The Telegraph
Since 1st March, 1999
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Temptation of Modi model
- Result throws up challenges for victor and vanquished
SWEET & SOUR: BJP chief Venkaiah Naidu offers sweets to Atal Bihari Vajpayee at his residence. (PTI)

It was a victory march all the way. Gujarat gave Narendra Modi’s party a two-thirds majority in the Assembly, the best ever by any party since the clean sweep by the Congress in 1985.

But the scale of the triumph opened new challenges for virtually all key players in the state and even beyond its borders. Gujarat may account for as little as five per cent of the population of the country, but by holding on to its bastion the BJP put all old political equations under a question mark.

The enormity of the win needs emphasis. This is the first time Vajpayee’s party has ever won a third straight term in any state. It is also a first in another more significant sense. Not since the Ram temple was the spearhead of its win in Uttar Pradesh in 1991 has Hindutva figured quite so prominently in any election.

No doubt it gained from the post-Godhra, post-riot polarisation, especially in central and north Gujarat. In the former region, it made major gains that more than offset the slight slide in Saurashtra. But the key was surely in the telling statistic that the party won 53 of the 65 seats where the violence was at its worst.

There are two directions the party can now go in. Modi took on a conciliatory tone, speaking of the rights of all five crore Gujaratis. But his potshots at “pseudo-secularists” showed him still in campaign mode. Whether he can at all apply a healing touch is the question.

Praveen Togadia compared the victory to Shivaji’s capture of Raigadh fort and called for a Hindu rashtra in two years. There is little doubt the results will provide a shot in the arm for the VHP and its allies. Issues like the Ram temple; cow slaughter and conversions will be taken up at a wider level. Vajpayee and his ministers will feel the heat.

All eyes will be on the NDA in New Delhi. During the campaign, the Prime Minister advised all to cast bitterness aside once the elections were over and done with. The test of such sage advice is now upon his party.

But there will be a temptation to play a Modi-like card in the five Hindi belt Assembly elections due in 2003. Nothing succeeds like success. Terrorism is not even an issue like the Ram temple that can become hostage to caste equations or be limited to one state. The difference, of course, is a crucial one: in all but one of these states, Himachal Pradesh, the BJP is in the Opposition. This will limit its options but also give room to bring pressure to bear on the state-level Congress ministries.

The Congress was left staring defeat in the face. Gujarat now joins a list of seven other states where the once all-powerful party has lost more than one Assembly election in a row. The talk of a steady march back to power via the state capitals now looks premature. The party has to ask afresh who it stands for and what its core message should be.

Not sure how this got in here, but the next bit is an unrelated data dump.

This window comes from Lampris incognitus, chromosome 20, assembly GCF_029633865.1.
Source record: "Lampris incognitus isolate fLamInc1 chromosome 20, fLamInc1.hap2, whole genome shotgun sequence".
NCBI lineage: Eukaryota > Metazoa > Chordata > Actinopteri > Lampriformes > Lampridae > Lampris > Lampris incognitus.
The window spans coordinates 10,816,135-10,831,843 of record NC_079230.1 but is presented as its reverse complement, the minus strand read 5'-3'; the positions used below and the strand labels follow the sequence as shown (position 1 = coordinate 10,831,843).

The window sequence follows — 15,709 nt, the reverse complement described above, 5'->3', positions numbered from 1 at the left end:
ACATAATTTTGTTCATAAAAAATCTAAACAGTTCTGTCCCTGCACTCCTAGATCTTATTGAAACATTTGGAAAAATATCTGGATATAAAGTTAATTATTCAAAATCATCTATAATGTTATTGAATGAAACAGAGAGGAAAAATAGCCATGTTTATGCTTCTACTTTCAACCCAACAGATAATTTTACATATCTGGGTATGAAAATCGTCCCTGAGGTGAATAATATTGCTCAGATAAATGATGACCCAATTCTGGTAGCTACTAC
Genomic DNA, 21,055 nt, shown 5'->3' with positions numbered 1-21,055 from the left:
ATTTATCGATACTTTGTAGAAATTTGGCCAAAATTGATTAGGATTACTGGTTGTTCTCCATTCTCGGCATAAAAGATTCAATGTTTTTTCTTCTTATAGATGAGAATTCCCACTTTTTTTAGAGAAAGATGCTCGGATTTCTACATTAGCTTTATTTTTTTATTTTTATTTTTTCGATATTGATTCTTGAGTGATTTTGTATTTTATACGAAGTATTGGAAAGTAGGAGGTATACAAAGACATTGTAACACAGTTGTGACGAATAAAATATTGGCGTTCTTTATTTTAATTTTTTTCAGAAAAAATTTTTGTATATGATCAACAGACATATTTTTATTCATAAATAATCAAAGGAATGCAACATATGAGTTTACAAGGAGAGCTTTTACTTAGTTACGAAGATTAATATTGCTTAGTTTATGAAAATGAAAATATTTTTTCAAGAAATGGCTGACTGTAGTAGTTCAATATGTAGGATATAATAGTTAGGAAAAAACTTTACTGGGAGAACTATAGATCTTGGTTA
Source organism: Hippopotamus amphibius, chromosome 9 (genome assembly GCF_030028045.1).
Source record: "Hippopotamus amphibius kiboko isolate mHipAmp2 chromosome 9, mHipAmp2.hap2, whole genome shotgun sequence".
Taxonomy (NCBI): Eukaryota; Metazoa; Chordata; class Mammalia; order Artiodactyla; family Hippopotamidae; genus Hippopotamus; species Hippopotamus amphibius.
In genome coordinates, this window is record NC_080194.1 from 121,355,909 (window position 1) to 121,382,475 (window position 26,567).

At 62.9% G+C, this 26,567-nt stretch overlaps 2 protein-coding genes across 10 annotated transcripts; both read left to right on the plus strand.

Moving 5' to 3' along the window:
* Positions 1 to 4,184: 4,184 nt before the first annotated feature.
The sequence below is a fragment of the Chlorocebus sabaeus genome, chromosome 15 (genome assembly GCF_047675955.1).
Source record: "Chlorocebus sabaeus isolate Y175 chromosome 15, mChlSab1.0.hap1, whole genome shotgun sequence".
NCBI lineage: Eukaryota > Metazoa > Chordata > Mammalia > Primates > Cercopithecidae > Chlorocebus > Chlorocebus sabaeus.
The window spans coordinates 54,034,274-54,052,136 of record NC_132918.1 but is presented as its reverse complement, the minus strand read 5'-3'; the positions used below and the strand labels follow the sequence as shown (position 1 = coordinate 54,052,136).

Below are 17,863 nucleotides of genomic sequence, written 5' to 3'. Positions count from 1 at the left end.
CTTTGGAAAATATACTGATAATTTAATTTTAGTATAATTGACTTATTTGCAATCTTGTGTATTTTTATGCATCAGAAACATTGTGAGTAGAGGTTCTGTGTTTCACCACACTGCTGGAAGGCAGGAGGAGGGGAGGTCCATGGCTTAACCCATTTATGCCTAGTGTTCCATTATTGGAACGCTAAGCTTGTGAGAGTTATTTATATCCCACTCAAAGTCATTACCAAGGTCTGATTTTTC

Congress was an also-ran all along. It was never quite able to steal the religious appeal of its rival party. Nor was it able to cash in on the discontent arising out of the mundane issue of governance. The gains in its vote bank due to Vaghela were insufficient to turn the tide. There was no effective counter to the way in which the ruling party’s mascot and chief campaigner reduced all issues to one word: Godhra. In addition to the polarisation, it also helped the BJP to play up divisions among the Congress’ traditional voters like the adivasis and Dalits.

Sonia Gandhi’s well-choreographed appearances found her more comfortable on the trail than ever before. But her judgment and choices will come under question, even if not openly. The soft saffron line won few new adherents, while it made the party fall between two stools.

There is still room for manoeuvre. Gujarat, like neighbouring Maharashtra, is unusual for the way in which Hindutva can be allied to regional cultural appeal. The idea of Gujarati asmita (pride) proved invaluable to Modi. It has no real counterpart in the Hindi-speaking north.

The Congress would also see a sliver of hope in the way seasoned anti-Congress campaigners came out on its side. Ram Vilas Paswan, the two Left parties and Laloo Prasad Yadav were on the campaign trail. This may be the first faint sign of a fresh realignment of anti-BJP forces across the country.

That still cannot get rid of a home truth in the results. Modi successfully posed the issue of security in a particular manner that appealed to a large cross-section of voters. He equated terrorism with personal security and national defence. And his idiom and, even more so, of his allies in the Sangh parivar has consolidated a cross-caste vote bank. Governance, the economy and jobs took the backseat. Emotion and the politics of panic held sway.

Modi’s is an unapologetic and assertive brand of Hindutva. Having won at the hustings, it will pose a challenge for the key figures within the ruling party. They can tame the tiger or dismount it.

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